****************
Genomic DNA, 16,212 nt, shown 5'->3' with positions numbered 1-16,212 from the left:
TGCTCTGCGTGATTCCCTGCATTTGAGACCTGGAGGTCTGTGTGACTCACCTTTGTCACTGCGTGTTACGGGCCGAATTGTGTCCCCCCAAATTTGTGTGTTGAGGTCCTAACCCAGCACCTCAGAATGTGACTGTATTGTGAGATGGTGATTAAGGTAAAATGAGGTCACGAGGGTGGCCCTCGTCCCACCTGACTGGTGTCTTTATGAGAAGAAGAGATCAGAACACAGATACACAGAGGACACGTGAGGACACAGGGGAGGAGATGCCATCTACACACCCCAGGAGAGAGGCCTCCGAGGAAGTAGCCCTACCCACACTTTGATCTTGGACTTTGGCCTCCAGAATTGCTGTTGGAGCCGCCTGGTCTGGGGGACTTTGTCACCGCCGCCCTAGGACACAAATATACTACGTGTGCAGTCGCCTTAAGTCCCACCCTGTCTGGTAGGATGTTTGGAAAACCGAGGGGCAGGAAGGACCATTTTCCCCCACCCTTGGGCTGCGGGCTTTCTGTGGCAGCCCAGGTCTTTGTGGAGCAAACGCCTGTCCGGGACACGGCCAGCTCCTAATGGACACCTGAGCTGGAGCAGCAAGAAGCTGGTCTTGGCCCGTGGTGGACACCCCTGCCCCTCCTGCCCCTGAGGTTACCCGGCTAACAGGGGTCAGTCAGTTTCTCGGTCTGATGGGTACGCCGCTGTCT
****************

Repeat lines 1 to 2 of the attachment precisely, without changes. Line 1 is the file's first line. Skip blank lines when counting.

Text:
Genomic DNA, 16,212 nt, shown 5'->3' with positions numbered 1-16,212 from the left:
TGCTCTGCGTGATTCCCTGCATTTGAGACCTGGAGGTCTGTGTGACTCACCTTTGTCACTGCGTGTTACGGGCCGAATTGTGTCCCCCCAAATTTGTGTGTTGAGGTCCTAACCCAGCACCTCAGAATGTGACTGTATTGTGAGATGGTGATTAAGGTAAAATGAGGTCACGAGGGTGGCCCTCGTCCCACCTGACTGGTGTCTTTATGAGAAGAAGAGATCAGAACACAGATACACAGAGGACACGTGAGGACACAGGGGAGGAGATGCCATCTACACACCCCAGGAGAGAGGCCTCCGAGGAAGTAGCCCTACCCACACTTTGATCTTGGACTTTGGCCTCCAGAATTGCTGTTGGAGCCGCCTGGTCTGGGGGACTTTGTCACCGCCGCCCTAGGACACAAATATACTACGTGTGCAGTCGCCTTAAGTCCCACCCTGTCTGGTAGGATGTTTGGAAAACCGAGGGGCAGGAAGGACCATTTTCCCCCACCCTTGGGCTGCGGGCTTTCTGTGGCAGCCCAGGTCTTTGTGGAGCAAACGCCTGTCCGGGACACGGCCAGCTCCTAATGGACACCTGAGCTGGAGCAGCAAGAAGCTGGTCTTGGCCCGTGGTGGACACCCCTGCCCCTCCTGCCCCTGAGGTTACCCGGCTAACAGGGGTCAGTCAGTTTCTCGGTCTGATGGGTACGCCGCTGTCT